While on a call this week with a potential new client that works in the marine and boating industry, I was asked why our website isn’t “dripping in saltwater.” Ah, an interesting metaphor for all the public relations work we are doing these days in the boating industry.
My answer was so well received that I think it moved our firm to the top of the list for being chosen as their agency of record.
While boating, fishing and, especially, saltwater fishing, are all passions of mine and we have started to make a strong name for ourselves in the industry, but our firm’s book of business is much broader than marine.
You might be telling yourself that a firm which “specializes” in the boating industry brings more knowledge, experience and contacts to the industry and, because of that, they are better. Many people think that, but is it true? I proposed to the individuals of the company we were talking to that when our firm represents clients in multiple industries – such as healthcare, automotive, professional services, financial services, nonprofits, and more – we think of and see diverse strategies and tactics that could be applied to any industry. In a sense, the idea well doesn’t run dry because we’re seeing new things all the time and figuring out how to apply them to different industries we represent.
Here’s an example I gave to this person: Challenged to come up with some type of news story for a client in the healthcare field when no new announcements or company happenings were available, we dove in with some research and uncovered that one of the company’s employees helps train service dogs. While traveling to Florida on business, this employee had arranged to see the dog she trained over a year ago in Virginia and meet its now-owner, who is blind. The reunion was filled with excitement, fun, tears and a story that needed to be told.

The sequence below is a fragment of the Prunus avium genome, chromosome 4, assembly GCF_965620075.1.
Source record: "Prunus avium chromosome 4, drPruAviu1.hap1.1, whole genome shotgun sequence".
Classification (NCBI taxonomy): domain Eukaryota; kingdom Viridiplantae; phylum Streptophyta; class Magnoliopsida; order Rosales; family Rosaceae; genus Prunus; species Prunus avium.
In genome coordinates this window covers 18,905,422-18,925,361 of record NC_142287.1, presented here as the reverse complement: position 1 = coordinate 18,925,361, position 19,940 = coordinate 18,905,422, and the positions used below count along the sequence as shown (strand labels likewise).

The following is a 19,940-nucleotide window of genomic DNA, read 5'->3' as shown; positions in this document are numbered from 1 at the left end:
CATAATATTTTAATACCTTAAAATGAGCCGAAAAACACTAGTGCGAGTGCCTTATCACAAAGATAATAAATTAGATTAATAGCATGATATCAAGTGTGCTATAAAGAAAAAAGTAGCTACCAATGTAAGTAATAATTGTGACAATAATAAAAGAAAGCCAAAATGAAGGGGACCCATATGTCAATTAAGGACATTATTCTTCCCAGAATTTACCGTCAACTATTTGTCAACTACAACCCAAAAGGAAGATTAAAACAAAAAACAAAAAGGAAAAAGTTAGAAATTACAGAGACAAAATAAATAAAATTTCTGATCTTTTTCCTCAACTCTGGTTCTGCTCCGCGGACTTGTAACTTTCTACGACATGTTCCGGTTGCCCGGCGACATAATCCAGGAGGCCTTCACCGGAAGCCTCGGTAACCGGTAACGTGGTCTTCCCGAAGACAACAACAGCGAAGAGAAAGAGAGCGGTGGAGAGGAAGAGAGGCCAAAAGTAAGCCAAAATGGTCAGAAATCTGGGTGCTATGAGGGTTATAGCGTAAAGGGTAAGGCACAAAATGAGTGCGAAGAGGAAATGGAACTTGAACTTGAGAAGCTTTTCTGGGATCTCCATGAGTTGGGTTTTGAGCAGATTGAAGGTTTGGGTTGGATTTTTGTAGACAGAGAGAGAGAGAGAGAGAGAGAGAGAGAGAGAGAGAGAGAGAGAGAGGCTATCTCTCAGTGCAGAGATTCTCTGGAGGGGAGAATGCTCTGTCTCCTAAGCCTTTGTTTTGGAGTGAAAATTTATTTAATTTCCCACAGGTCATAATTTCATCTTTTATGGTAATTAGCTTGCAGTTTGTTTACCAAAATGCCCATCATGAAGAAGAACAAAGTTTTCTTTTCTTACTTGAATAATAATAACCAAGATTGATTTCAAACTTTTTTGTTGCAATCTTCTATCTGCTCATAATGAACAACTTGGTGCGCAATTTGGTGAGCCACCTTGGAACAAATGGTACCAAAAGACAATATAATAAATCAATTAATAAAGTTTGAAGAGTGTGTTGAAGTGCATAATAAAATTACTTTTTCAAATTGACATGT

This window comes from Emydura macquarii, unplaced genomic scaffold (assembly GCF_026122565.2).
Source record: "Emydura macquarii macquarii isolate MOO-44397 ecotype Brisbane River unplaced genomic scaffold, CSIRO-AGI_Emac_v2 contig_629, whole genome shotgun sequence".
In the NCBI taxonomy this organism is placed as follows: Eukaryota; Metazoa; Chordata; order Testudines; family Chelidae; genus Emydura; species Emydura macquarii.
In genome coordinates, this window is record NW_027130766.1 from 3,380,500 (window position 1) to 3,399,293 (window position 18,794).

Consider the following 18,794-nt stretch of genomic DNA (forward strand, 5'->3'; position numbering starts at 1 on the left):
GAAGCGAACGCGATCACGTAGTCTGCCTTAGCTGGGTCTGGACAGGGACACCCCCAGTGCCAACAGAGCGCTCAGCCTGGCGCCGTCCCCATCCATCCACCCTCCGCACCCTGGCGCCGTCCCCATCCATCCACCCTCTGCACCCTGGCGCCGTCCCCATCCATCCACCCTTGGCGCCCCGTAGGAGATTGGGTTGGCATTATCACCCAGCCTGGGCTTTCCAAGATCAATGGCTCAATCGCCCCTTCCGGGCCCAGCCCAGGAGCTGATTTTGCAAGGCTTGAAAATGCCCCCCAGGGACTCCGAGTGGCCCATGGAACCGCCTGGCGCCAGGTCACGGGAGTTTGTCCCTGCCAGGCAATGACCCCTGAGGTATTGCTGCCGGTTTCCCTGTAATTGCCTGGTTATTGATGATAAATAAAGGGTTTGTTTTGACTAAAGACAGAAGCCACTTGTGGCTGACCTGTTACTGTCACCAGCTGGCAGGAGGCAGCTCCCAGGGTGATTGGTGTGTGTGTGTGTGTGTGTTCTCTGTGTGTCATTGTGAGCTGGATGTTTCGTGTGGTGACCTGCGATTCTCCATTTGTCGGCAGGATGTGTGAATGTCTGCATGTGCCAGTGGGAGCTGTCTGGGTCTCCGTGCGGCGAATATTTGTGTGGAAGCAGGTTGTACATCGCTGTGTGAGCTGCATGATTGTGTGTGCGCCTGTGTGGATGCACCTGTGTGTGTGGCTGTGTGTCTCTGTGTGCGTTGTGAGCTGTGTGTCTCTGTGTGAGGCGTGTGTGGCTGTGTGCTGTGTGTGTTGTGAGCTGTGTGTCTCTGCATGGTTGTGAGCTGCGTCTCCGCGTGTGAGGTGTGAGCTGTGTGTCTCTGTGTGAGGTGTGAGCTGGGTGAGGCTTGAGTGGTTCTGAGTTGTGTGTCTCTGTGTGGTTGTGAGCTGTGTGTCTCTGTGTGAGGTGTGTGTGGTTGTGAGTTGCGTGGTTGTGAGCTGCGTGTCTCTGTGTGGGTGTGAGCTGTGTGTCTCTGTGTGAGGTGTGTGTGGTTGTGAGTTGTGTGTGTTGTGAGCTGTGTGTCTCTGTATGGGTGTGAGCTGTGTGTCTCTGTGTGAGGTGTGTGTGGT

Fast forward two years later when our marine client Sea Tow wanted to promote its Wrightsville Beach, N.C. franchise, but had no new news or breaking news. After some phone calls, we discovered that one of the captains takes his brown lab on his boat almost every single day. Known as Charlie Brown, the pup helps to bring calm to what are typically stressful situations, such as when a family is stranded on the water because their boat broke down.
We pitched Charlie Brown’s story to The Wilmington Star News and secured a very unique feature story about the dog, his owner and, of course, Sea Tow. The effort resulted in a broader awareness of the local company, but also led to an uptick in memberships for the franchise.
The lesson learned here is that a strategy we used for a healthcare client was just as effective when used for a marine client. Certainly, PR firms that focus solely on the marine industry have a lot to offer. I just believe that our team at Commonwealth PR can bring more diverse strategies and ideas to the table because of the diversity of our clients.
To put a plug in for some of the marine clients we have had the privilege and honor to work with over the years, they include Sea Tow, the Sea Tow Foundation, the American Sportfishing Association, Barker Boatworks, the Personal Watercraft Industry Association (an affiliate of the National Marine Manufacturers Association) and many other smaller marine projects for companies in the industry.
For now, we won’t be changing our name or website so it’s ‘dripping in saltwater.’ As much as I’d love to have a few more pictures of me holding fish on the internet, I’m not sure that’s the best approach to growing a well-rounded team and PR firm that can meet the needs of clients in any industry.